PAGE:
Are Irrevocable Trust Funds Countable for Purposes of Medicaid Eligibility?

 In Irrevocable Trusts, Long-Term Care Planning


Are irrevocable trusts considered countable assets when seniors are applying for community Medicaid?


Photo by Sharon McCutcheon on Unsplash


It depends on the trust. In evaluating a trust, the first question is who created and funded it, the person applying for benefits, his or her spouse, or someone else. The rules are much more liberal if the trust was created by a third party rather than the applicant or his or her spouse. Assuming the applicant or spouse created and funded the trust, the funds are considered countable if the trustee has discretion to distribute them to the applicant. By contrast if it’s a third-party trust, the funds in trust are only countable if the trustee is required to distribute them. If distributions are discretionary, then the trust is not countable.

Many first-party trusts (those created by the Medicaid beneficiary or their spouse) created for Medicaid planning purposes dictate that the income be distributed to the grantor but that the principal assets may not be. In this case, the income would be considered available and countable, but the investments held by the trust would be protected.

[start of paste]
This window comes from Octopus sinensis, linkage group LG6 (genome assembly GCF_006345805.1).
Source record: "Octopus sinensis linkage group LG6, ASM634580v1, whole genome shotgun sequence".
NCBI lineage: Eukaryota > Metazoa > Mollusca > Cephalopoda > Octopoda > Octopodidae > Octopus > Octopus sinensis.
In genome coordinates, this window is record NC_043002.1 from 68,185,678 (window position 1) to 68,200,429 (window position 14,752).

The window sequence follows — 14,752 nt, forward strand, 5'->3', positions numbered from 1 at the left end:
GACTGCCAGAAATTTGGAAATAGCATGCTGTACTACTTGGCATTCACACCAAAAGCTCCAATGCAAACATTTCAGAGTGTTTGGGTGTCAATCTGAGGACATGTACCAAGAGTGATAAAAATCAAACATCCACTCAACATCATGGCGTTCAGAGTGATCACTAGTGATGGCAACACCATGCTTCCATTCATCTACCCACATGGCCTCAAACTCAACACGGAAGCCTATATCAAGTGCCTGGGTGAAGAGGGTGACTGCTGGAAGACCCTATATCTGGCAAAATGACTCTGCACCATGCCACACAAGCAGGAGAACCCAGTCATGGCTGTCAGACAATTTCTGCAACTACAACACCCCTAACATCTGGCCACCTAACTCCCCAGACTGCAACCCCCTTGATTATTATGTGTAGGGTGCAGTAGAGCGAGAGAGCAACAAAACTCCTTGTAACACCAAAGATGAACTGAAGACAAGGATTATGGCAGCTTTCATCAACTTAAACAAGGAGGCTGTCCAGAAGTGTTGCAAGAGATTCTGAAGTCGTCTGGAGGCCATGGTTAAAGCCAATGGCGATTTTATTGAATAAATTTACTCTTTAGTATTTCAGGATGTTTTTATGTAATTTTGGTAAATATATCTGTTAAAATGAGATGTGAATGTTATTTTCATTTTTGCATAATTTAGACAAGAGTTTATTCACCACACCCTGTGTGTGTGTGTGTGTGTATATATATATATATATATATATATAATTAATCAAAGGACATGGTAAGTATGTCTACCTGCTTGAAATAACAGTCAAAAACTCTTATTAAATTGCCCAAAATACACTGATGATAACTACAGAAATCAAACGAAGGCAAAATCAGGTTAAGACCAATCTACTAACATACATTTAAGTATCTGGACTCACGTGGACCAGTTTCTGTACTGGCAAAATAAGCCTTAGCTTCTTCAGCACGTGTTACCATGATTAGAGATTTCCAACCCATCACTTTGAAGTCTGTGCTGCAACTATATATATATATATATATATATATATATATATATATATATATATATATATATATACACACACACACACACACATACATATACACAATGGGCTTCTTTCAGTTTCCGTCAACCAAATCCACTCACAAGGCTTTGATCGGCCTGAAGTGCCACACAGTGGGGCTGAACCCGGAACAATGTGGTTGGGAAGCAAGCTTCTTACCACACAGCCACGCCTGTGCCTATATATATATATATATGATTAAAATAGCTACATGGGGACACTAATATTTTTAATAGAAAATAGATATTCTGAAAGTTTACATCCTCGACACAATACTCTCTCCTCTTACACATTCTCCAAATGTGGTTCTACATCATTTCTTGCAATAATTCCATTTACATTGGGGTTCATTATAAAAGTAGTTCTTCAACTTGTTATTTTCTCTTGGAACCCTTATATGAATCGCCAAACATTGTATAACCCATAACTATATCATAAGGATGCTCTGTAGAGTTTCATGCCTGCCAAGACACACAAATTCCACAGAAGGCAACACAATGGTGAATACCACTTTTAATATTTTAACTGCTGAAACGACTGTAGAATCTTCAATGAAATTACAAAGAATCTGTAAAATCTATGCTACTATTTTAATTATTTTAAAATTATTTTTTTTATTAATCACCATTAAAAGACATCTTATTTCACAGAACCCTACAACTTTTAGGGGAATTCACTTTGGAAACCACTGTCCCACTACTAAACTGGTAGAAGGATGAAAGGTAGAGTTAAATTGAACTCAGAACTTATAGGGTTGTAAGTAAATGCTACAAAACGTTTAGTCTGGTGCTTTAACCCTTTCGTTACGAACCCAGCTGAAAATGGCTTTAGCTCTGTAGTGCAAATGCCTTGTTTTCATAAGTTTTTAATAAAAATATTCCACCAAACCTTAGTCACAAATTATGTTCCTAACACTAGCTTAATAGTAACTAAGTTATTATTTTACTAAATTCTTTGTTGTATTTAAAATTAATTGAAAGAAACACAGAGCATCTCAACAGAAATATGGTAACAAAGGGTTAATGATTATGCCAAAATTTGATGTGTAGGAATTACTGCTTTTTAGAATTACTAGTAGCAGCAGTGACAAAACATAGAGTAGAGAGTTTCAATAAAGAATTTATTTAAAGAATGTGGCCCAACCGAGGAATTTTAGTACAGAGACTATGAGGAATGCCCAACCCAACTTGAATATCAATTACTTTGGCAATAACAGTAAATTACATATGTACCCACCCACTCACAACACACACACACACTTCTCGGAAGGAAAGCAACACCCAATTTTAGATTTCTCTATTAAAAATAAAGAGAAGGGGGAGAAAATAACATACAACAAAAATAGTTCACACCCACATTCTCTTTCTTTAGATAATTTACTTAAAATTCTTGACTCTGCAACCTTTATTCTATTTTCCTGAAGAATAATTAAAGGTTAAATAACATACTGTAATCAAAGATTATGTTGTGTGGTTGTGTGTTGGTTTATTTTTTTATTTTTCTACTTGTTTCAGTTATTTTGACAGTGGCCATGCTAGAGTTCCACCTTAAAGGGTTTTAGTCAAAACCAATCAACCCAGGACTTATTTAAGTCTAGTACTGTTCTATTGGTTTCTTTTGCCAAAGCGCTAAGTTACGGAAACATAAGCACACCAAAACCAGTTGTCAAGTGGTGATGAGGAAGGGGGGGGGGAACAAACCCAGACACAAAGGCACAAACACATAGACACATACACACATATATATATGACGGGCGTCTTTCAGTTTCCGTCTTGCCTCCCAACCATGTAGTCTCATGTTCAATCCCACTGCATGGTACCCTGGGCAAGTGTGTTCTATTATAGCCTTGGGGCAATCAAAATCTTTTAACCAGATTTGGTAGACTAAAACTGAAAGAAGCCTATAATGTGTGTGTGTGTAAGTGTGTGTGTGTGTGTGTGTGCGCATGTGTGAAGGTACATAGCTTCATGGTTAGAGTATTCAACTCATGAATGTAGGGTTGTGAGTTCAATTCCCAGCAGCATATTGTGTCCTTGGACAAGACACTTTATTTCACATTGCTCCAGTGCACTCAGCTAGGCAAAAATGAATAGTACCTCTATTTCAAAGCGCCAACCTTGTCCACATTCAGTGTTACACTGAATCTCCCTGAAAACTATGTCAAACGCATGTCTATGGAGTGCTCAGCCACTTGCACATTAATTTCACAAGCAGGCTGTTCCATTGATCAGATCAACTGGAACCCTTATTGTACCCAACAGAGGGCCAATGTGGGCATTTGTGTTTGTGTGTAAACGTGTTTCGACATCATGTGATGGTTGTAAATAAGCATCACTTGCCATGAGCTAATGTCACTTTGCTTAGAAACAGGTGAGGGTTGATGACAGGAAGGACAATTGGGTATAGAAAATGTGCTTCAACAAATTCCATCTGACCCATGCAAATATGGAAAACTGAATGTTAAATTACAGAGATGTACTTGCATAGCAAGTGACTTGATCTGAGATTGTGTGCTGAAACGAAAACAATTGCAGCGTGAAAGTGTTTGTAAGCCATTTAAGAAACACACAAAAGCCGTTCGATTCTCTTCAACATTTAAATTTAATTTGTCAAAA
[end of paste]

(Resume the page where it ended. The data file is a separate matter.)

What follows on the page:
An elder law attorney could review the trust and advise you specifically as well as let you know if there are any local applications of the law that would apply to the trust in question. Sometimes state Medicaid offices argue that funds in trust are available based on particular provisions in the trusts. You can find a local elder law attorney at

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